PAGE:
owl chick

Owl Babies

A feast of fluffiness courtesy of accredited BTO bird ringer and owl man Captain Jerry Woodham ably assisted by Sheepdrove’s Mike Barker.

Apparently a breeding pair of barn owls needs around 1.5 ha of rough grass. Why?

Long rough grass provides year round shelter for insects in the base of tussocks, hollow stems and seed heads. Insects along with the seeds of wildflowers and grasses are the main food source for small mammals. Areas of long grass hide ‘runs’ for small mammals, create opportunities for nesting sites and link habitats such as hedgerows, woodland and scrub across the farm.

Small mammals are the main food source for barn owls, so leaving uncut long tussocky rough grass on field margins, along tracks, roadside verges and hedgerows across the farm is critical for our resident barn owls.

More News

oak room prepared for wedding celebrations

Wedding Open Weekend

Our next Open Event for Weddings is on 28th and 29th January from 12 midday until 5pm. We’d love to show you round our epic

sheepdrove hall prepared for a wedding

Wedding Open Day

Looking for a wedding venue that offers a modern rustic vibe, hidden away in beautiful unspoilt countryside? Sheepdrove is hosting wedding viewings on Sunday 2nd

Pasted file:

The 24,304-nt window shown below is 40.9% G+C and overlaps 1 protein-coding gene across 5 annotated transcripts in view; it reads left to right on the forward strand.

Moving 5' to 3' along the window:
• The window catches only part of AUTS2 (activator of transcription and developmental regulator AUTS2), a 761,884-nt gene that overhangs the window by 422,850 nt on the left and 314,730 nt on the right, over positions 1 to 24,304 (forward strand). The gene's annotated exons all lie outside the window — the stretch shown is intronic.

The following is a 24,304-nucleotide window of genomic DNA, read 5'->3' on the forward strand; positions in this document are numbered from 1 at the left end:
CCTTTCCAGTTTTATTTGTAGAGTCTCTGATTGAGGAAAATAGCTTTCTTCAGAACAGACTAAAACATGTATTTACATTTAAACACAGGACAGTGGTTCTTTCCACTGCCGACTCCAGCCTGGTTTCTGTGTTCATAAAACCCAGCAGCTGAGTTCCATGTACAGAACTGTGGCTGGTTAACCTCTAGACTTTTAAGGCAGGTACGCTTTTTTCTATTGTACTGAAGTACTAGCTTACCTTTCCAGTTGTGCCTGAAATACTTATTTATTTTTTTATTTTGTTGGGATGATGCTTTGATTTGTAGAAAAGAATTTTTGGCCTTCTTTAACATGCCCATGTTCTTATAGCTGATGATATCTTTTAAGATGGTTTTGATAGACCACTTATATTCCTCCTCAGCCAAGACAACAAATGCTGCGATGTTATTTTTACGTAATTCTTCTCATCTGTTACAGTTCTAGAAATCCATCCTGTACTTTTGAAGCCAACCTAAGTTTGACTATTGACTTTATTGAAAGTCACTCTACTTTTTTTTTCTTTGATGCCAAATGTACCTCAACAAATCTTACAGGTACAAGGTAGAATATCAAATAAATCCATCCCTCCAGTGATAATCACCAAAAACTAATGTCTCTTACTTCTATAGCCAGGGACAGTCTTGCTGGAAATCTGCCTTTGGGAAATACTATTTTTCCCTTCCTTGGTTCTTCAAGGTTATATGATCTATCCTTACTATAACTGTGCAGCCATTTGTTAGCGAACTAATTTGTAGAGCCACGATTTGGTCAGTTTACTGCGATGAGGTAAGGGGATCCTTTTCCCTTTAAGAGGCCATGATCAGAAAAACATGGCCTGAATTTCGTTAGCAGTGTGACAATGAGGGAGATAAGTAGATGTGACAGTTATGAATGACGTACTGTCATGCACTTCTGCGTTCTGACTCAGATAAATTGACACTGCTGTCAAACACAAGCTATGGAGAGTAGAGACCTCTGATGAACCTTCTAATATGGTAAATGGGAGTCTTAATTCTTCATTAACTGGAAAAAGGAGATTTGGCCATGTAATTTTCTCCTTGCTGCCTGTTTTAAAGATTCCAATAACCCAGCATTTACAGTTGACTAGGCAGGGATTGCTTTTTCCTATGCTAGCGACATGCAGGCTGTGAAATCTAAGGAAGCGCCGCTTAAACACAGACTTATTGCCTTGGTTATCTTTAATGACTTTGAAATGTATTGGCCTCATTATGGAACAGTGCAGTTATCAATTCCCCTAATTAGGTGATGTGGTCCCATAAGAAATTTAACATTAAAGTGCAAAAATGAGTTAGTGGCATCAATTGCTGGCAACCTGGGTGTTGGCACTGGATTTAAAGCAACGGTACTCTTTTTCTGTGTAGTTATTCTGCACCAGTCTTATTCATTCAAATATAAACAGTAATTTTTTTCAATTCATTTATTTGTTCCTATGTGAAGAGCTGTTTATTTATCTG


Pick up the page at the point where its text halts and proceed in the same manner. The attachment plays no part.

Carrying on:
farm building with scaffolding

Renewing Renewables

Our various solar arrays are receiving essential servicing this summer to make sure they’re fully functioning for the winter. Sheepdrove’s events venue and farm office

combine harvester at work

Harvest is Underway

Harvest began on July 25th with the winter oats. With the weather on his side Gavin has finished the rye, winter oats, winter wheat and

the well-lit sheepdrove barn

Let There Be Light!

The rustic pole barn on the central courtyard that is home to the gypsy caravan can now lit up at night for evening weddings and

refreshed sheepdrove conference centre


Sheepdrove will be even brighter and more beautiful the next time you visit thanks to a nice new lick of paint for the green building